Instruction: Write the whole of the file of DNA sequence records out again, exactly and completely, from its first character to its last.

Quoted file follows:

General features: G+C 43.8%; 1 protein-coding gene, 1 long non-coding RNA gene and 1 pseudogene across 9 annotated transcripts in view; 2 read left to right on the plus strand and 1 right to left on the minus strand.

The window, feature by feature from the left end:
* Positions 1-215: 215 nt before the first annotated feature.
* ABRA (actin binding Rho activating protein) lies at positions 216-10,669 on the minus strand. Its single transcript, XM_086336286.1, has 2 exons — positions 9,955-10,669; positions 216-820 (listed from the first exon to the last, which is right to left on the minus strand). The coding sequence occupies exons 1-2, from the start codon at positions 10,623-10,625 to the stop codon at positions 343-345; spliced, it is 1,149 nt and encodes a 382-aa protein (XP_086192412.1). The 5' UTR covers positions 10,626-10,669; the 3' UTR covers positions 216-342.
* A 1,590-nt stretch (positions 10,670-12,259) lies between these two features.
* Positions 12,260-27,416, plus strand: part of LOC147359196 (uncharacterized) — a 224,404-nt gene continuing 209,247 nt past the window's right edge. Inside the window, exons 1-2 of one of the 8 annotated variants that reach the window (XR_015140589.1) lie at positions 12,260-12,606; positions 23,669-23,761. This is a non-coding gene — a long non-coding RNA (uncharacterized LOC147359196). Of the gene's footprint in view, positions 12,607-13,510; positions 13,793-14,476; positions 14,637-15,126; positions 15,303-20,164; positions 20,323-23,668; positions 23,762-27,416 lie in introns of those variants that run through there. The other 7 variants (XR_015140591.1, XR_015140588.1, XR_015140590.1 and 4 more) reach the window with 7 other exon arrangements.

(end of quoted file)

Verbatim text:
General features: G+C 43.8%; 1 protein-coding gene, 1 long non-coding RNA gene and 1 pseudogene across 9 annotated transcripts in view; 2 read left to right on the plus strand and 1 right to left on the minus strand.

The window, feature by feature from the left end:
* Positions 1-215: 215 nt before the first annotated feature.
* ABRA (actin binding Rho activating protein) lies at positions 216-10,669 on the minus strand. Its single transcript, XM_086336286.1, has 2 exons — positions 9,955-10,669; positions 216-820 (listed from the first exon to the last, which is right to left on the minus strand). The coding sequence occupies exons 1-2, from the start codon at positions 10,623-10,625 to the stop codon at positions 343-345; spliced, it is 1,149 nt and encodes a 382-aa protein (XP_086192412.1). The 5' UTR covers positions 10,626-10,669; the 3' UTR covers positions 216-342.
* A 1,590-nt stretch (positions 10,670-12,259) lies between these two features.
* Positions 12,260-27,416, plus strand: part of LOC147359196 (uncharacterized) — a 224,404-nt gene continuing 209,247 nt past the window's right edge. Inside the window, exons 1-2 of one of the 8 annotated variants that reach the window (XR_015140589.1) lie at positions 12,260-12,606; positions 23,669-23,761. This is a non-coding gene — a long non-coding RNA (uncharacterized LOC147359196). Of the gene's footprint in view, positions 12,607-13,510; positions 13,793-14,476; positions 14,637-15,126; positions 15,303-20,164; positions 20,323-23,668; positions 23,762-27,416 lie in introns of those variants that run through there. The other 7 variants (XR_015140591.1, XR_015140588.1, XR_015140590.1 and 4 more) reach the window with 7 other exon arrangements.